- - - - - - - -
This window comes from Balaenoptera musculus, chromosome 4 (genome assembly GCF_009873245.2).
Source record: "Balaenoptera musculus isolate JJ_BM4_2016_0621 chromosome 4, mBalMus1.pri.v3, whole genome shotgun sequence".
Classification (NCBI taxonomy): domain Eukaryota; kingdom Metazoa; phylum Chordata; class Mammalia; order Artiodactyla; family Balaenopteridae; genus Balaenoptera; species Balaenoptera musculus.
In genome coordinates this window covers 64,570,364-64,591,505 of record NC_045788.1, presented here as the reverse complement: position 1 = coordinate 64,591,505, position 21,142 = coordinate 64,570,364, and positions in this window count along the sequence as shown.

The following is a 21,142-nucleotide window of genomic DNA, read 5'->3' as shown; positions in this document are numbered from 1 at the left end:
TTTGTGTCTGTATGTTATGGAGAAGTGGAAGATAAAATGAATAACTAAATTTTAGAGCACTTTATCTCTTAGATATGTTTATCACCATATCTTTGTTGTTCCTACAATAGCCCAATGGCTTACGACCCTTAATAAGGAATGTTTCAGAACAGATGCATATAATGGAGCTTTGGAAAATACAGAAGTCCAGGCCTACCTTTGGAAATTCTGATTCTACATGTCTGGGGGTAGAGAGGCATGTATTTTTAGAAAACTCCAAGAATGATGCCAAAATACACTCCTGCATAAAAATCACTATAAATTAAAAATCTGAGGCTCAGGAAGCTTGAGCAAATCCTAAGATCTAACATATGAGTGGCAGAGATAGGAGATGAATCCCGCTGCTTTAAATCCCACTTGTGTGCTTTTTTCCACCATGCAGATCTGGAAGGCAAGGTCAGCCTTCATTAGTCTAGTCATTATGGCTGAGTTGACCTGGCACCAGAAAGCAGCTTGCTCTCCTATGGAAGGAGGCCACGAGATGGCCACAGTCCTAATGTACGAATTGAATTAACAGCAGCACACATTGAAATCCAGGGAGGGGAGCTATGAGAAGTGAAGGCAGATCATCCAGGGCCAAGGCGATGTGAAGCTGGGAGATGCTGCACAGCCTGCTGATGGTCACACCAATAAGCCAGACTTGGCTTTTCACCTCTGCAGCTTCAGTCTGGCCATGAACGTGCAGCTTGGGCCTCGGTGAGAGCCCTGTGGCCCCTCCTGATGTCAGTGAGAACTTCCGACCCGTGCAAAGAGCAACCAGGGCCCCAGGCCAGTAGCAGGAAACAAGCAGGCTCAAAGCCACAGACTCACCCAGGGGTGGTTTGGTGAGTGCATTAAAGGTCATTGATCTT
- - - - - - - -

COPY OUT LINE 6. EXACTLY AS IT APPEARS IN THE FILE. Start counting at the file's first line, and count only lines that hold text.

TTTGTGTCTGTATGTTATGGAGAAGTGGAAGATAAAATGAATAACTAAATTTTAGAGCACTTTATCTCTTAGATATGTTTATCACCATATCTTTGTTGTTCCTACAATAGCCCAATGGCTTACGACCCTTAATAAGGAATGTTTCAGAACAGATGCATATAATGGAGCTTTGGAAAATACAGAAGTCCAGGCCTACCTTTGGAAATTCTGATTCTACATGTCTGGGGGTAGAGAGGCATGTATTTTTAGAAAACTCCAAGAATGATGCCAAAATACACTCCTGCATAAAAATCACTATAAATTAAAAATCTGAGGCTCAGGAAGCTTGAGCAAATCCTAAGATCTAACATATGAGTGGCAGAGATAGGAGATGAATCCCGCTGCTTTAAATCCCACTTGTGTGCTTTTTTCCACCATGCAGATCTGGAAGGCAAGGTCAGCCTTCATTAGTCTAGTCATTATGGCTGAGTTGACCTGGCACCAGAAAGCAGCTTGCTCTCCTATGGAAGGAGGCCACGAGATGGCCACAGTCCTAATGTACGAATTGAATTAACAGCAGCACACATTGAAATCCAGGGAGGGGAGCTATGAGAAGTGAAGGCAGATCATCCAGGGCCAAGGCGATGTGAAGCTGGGAGATGCTGCACAGCCTGCTGATGGTCACACCAATAAGCCAGACTTGGCTTTTCACCTCTGCAGCTTCAGTCTGGCCATGAACGTGCAGCTTGGGCCTCGGTGAGAGCCCTGTGGCCCCTCCTGATGTCAGTGAGAACTTCCGACCCGTGCAAAGAGCAACCAGGGCCCCAGGCCAGTAGCAGGAAACAAGCAGGCTCAAAGCCACAGACTCACCCAGGGGTGGTTTGGTGAGTGCATTAAAGGTCATTGATCTT